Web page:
On the surface, HDMI sounds like the one-cable dream solution to the audio-video industry's connection needs, neatly paired with the copy protection Hollywood studios demand for their movies in HD, yet all is far from perfect. HDMI and its HDCP copy protection have been horrendously unreliable, to the point where many AV installers and retailers refused to use the connection in the early days of the format. Copy-protected Blu-ray and HD DVD players suffer from copy protection communication issues that left systems crippled, while non-copy-protected sources like HD DVRs worked like a charm. HDMI has updated its software and copy protection to make it current to version 1.3b. However, electronics companies and chip providers struggle to keep up with technological changes, often with the weak link being the receiver/preamp part of the system. Most current displays are HDMI 1.3b-compliant, as are most Blu-ray players. Many receivers and AV preamps on the market today offer only one or two HDMI inputs and often they are HDMI 1.1, which can potentially cause problems with connectivity. Without HDMI connection, the highest-resolution sound from the likes of DTS Master Cinema and Dolby True HD are not released from the disc. Some discs even limit or down-res the video content coming out of the player when not connected via HDMI.

4.0 PlayStation 3 (PS3) as a Blu-ray Player

Many praise Sony's PlayStation 3 game console as being the best, most reliable Blu-ray player on the market. Unlike early players, Sony's PS3 has passed the test of time, including firmware updates to reliably play a Blu-ray movie and many of its most tricky supplemental features with ease. Sony PS3 is currently one of the least expensive ways to get Blu-ray performance into a home theater or HDTV system. Its game controller navigation is hard for the non-gamer to use in many cases.

5.0 DTS Master Audio and Dolby True HD

The two lossless compression audio formats available on Blu-ray are DTS Master Audio and Dolby True HD. They are not always available on the same disc, but both represent a very accurate replication of the master audio 7.1 soundtrack for a film. They run on HDMI cables and require an HDMI receiver with the ability to process the codecs, as well as receive HD video.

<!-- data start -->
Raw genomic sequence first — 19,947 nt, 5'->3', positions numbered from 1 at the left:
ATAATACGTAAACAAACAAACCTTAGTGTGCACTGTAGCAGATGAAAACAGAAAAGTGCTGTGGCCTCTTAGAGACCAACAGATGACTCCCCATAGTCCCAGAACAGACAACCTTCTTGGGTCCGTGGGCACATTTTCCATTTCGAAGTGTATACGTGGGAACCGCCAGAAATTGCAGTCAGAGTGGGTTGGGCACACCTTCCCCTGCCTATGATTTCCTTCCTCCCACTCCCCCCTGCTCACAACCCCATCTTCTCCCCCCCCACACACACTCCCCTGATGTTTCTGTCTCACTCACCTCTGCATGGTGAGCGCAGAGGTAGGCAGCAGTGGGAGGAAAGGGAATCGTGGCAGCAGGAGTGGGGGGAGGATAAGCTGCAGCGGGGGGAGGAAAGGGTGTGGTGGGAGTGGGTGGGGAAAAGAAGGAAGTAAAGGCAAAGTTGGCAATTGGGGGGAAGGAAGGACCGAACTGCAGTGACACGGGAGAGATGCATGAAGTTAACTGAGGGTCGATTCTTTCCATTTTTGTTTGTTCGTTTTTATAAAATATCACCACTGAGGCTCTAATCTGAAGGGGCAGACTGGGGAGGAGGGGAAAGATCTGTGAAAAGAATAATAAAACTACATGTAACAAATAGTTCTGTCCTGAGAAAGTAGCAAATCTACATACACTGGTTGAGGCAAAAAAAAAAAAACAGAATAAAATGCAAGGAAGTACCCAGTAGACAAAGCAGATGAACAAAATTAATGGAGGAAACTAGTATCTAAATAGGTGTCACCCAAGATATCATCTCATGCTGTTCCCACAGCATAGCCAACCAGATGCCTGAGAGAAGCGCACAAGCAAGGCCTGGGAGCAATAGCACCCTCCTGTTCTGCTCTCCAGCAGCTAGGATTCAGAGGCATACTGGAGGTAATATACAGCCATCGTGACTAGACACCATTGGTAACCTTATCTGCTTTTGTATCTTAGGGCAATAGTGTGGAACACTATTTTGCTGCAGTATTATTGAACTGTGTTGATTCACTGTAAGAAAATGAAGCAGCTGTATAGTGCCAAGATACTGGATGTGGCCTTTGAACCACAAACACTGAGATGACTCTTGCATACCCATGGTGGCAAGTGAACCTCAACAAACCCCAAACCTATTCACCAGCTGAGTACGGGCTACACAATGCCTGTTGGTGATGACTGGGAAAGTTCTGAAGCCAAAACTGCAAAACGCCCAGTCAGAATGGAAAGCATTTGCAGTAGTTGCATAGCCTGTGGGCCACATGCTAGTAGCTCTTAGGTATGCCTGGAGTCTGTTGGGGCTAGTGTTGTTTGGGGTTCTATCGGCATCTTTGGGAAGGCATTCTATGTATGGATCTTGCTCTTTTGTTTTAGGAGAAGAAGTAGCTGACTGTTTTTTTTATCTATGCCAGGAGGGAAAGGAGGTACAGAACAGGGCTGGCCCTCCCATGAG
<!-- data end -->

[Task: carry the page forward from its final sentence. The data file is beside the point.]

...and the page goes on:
6.0 What About Deep Color?

Deep Color refers to 10-bit color which has never been commercially available on Blu-ray. Some say that is could be part of a new Blu-ray format for Ultra HD, which is the new name for consumer 4K, yet to date there have been no moves to improve color in HD or Ultra HD via Blu-ray.

7.0 Why Is There No Blu-ray For Music?

The music business has suffered a terrible loss in market share that they blame almost exclusively on peer to peer file sharing, arising out of the Napster phenomenon of the late 1990s, yet they still sell the 25-year-old compact disc as their main form of music sales. While legal downloads are copy-protected, there are millions of CD titles that are not copy-protected. Blu-ray offers the ability for record labels to resell their best back-catalogue discs in dramatically improved audio formats, like DTS Master Cinema and Dolby True HD, as well as pack HD video footage, high-resolution still images and other impressive supplemental materials, yet all four of the major record labels reject this format. Known as the "Grandfather of Grunge," Neil Young, who owns the catalogue of the music he has composed/performed, announced in the spring of 2008 that he would release his recordings in high resolution and/or high-resolution surround on Blu-ray. No major studio has followed his lead to date. Audiophile record labels have not quickly adopted Blu-ray for music, despite Blu-ray having upwards of a reported eight percent market penetration in American households. Some boutique record labels like 2L records from Norway and AIX Records are pushing for music on Blu-ray but with few exceptions - like Rush's Moving Pictures and a few Pink Floyd reissues - mainstream music isn't being released in Blu-ray.

8.0 Streaming Media Via Blu-ray Players

From day one, Blu-ray players could be more than just units that spun silver-colored discs, as the Sony Playstation 3 taught us. In the current marketplace, even the most inexpensive Blu-ray machines priced as low as $100 come with internet connectivity and streaming possibilities. Internet connectivity makes it easier to do firmware updates and streaming options from the like of Netflix, CinemaNow, and/or Amazon Video-on-Demand. This allows customers to bring movies and TV into their home with need for a physical disc, albeit at a lesser quality than Blu-ray. Additionally, applications are now starting to be part of the Blu-ray value proposition, which allow for popular services like Pandora, internet radio, Spotify, and others to be accessed via your Blu-ray machine.